We have previously demonstrated that protein kinase CK2 is a potent suppressor of apoptosis in cells subjected to diverse mediators of apoptosis. The process of apoptosis involves a complex series of molecules localized in various cellular compartments. Among the various proteins that modulate apoptotic activity are inhibitors of apoptosis proteins (IAPs) which are elevated in cancers and have been proposed to block caspase activity. We have examined the impact of CK2 signal on these proteins in prostate cancer cells. Cellular IAPs demonstrate distinct localization and responsiveness to altered CK2 expression or activity in the cytoplasmic and nuclear matrix fractions. Modulation of cellular CK2 by various approaches impacts on cellular IAPs such that inhibition or downregulation of CK2 results in reduction in these proteins. Further, IAPs are also reduced when cells are treated with sub-optimal concentrations of chemical inhibitors of CK2 combined with low or sub-optimal levels of apoptosis-inducing agents (such as etoposide) suggesting that downregulation of CK2 sensitizes cells to induction of apoptosis which may be related to attenuation of IAPs. Decreased IAP protein levels in response to apoptotic agents such as TNFα or TRAIL were potently blocked upon forced overexpression of CK2 in cells. Together, our results suggest that one of the modes of CK2-mediated modulation of apoptotic activity is via its impact on cellular IAPs.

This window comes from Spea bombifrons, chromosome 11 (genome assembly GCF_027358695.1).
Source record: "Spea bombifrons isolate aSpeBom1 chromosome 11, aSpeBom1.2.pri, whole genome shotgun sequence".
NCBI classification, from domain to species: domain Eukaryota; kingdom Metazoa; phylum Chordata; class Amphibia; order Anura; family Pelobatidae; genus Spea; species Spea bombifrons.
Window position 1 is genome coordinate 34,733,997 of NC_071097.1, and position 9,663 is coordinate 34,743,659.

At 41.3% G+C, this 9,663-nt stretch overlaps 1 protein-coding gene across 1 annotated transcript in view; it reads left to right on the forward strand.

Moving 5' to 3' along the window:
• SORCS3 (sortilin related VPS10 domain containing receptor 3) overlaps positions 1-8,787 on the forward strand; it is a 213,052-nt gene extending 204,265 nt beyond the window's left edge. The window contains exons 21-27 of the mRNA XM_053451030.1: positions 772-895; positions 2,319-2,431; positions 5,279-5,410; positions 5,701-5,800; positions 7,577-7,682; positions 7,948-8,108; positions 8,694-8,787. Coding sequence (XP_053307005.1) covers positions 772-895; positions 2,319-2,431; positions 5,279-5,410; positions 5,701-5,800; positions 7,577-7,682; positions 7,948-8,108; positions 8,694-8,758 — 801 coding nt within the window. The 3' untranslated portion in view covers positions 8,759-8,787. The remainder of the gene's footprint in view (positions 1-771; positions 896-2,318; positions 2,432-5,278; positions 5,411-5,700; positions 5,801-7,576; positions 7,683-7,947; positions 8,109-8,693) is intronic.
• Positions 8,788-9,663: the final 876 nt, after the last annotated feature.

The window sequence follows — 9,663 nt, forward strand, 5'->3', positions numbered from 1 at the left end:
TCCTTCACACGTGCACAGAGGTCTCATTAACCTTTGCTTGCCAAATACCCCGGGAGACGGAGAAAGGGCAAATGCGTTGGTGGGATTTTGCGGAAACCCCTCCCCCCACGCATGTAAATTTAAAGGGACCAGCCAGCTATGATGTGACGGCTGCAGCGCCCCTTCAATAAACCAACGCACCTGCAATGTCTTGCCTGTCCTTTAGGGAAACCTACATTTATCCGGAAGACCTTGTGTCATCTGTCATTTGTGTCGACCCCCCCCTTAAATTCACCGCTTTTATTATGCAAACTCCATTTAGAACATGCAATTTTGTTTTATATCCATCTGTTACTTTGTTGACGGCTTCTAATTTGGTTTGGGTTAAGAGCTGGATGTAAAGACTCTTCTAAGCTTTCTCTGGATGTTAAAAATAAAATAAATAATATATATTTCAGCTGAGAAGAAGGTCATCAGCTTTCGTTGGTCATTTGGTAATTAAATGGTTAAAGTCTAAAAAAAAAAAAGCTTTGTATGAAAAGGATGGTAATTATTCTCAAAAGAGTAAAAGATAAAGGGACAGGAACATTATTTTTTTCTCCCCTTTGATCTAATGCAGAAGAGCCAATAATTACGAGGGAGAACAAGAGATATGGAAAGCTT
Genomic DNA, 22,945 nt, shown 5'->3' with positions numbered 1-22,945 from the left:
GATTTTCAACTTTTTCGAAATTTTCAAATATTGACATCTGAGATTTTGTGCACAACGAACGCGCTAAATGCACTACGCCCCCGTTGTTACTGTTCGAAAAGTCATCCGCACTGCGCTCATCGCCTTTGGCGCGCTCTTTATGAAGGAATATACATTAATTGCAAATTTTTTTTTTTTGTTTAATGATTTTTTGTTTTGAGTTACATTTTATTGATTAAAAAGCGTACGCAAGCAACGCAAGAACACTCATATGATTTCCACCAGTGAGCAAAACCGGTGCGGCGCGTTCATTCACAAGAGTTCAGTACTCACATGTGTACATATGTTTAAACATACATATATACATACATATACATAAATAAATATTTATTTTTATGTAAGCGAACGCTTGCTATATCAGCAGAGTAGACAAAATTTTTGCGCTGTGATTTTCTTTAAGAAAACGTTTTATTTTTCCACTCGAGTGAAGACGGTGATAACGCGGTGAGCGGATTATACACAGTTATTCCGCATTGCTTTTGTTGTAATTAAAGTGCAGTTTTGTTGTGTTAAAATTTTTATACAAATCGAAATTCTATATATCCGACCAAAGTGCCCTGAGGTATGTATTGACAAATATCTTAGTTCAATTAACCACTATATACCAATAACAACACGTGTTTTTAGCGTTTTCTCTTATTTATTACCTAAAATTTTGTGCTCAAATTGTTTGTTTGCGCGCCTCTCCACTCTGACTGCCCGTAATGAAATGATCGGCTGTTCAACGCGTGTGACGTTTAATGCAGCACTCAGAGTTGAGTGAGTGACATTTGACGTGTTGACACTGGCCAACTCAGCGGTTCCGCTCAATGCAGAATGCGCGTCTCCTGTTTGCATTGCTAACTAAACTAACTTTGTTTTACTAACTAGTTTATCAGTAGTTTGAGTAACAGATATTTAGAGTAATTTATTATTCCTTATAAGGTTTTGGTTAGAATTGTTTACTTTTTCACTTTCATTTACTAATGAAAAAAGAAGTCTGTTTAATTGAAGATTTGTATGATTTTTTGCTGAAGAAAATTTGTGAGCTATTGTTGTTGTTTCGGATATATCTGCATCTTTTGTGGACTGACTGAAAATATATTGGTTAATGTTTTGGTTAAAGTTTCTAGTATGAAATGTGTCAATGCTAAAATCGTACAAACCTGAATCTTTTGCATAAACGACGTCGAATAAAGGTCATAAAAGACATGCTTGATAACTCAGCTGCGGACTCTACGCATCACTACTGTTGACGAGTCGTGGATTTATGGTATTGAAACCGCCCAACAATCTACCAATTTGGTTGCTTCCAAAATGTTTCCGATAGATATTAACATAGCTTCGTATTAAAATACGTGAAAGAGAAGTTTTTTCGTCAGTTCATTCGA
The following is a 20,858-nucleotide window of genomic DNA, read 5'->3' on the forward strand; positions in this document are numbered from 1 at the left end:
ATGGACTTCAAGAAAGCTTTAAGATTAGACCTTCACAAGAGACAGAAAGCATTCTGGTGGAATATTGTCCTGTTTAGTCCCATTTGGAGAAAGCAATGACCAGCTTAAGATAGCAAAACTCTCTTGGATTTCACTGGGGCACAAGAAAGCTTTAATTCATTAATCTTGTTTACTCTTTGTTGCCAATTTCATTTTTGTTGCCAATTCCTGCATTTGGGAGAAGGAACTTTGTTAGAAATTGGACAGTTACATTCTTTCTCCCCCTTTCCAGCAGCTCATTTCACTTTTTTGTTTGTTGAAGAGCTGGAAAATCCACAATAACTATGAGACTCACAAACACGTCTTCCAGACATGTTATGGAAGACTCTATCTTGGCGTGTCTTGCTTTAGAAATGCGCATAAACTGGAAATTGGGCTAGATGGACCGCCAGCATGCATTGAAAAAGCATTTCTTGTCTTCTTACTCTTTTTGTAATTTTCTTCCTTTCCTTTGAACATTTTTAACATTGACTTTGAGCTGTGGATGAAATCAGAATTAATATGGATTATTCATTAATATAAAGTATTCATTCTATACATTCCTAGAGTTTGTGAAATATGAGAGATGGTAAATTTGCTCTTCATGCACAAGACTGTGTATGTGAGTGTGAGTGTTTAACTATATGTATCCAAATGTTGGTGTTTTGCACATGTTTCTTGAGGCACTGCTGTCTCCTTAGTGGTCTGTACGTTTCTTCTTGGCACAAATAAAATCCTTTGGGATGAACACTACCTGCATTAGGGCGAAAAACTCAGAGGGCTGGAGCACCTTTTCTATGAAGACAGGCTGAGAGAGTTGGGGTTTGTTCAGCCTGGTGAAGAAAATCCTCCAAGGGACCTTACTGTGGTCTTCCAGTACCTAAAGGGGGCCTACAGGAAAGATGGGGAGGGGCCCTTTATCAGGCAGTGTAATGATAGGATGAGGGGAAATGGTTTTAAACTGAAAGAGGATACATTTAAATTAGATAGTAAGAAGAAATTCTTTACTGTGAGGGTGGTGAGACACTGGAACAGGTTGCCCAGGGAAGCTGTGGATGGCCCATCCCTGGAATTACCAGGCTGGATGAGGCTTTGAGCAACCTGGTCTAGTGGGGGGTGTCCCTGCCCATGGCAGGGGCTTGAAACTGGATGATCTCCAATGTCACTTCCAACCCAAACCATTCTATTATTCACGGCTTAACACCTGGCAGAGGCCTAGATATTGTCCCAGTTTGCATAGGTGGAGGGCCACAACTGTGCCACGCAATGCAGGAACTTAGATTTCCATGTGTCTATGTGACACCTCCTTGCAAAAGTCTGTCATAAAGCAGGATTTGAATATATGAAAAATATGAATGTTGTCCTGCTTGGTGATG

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Acknowledgments This work is supported in part by funds from USPHS Research Grant CA-15062 awarded by the National Cancer Institute, Department of Health and Human Services, and in part by the Medical Research Fund of the U.S. Department of Veterans Affairs. We deeply appreciate the critical comments of Dr. J. Trembley during preparation of the manuscript.
- Casein kinase 2
- Inhibitor of apoptosis proteins
- Prostate cancer
- Protein kinase CK2